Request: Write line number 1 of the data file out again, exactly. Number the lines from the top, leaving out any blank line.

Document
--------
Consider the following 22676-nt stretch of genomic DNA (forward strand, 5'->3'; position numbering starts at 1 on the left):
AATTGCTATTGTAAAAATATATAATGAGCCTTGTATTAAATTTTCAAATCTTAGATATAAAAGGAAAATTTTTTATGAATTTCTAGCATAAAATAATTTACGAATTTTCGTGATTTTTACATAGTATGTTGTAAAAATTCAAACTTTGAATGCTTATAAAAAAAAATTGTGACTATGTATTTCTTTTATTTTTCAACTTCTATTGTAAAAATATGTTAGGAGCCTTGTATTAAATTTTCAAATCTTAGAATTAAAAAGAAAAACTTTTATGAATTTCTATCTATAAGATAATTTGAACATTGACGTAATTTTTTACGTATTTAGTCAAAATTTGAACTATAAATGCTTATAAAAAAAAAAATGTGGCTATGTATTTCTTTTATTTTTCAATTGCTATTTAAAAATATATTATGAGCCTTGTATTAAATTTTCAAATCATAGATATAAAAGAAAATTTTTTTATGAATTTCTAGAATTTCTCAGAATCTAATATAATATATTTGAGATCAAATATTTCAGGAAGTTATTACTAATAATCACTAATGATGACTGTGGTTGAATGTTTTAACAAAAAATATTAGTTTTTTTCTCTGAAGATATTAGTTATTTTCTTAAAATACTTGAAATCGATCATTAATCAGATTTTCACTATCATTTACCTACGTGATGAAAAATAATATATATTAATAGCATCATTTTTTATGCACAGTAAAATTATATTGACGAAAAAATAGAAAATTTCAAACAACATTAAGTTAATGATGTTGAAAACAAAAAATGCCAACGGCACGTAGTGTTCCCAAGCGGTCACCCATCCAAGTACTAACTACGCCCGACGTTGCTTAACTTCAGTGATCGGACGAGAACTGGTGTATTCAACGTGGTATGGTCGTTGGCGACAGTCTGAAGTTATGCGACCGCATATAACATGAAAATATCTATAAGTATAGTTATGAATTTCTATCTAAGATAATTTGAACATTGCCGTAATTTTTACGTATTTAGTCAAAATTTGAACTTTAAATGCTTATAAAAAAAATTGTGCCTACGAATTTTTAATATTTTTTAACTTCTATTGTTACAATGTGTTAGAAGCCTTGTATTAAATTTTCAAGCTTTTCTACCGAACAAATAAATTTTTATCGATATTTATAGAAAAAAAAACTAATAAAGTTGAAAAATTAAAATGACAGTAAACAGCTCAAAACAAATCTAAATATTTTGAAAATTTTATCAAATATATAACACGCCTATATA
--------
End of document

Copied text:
Consider the following 22676-nt stretch of genomic DNA (forward strand, 5'->3'; position numbering starts at 1 on the left):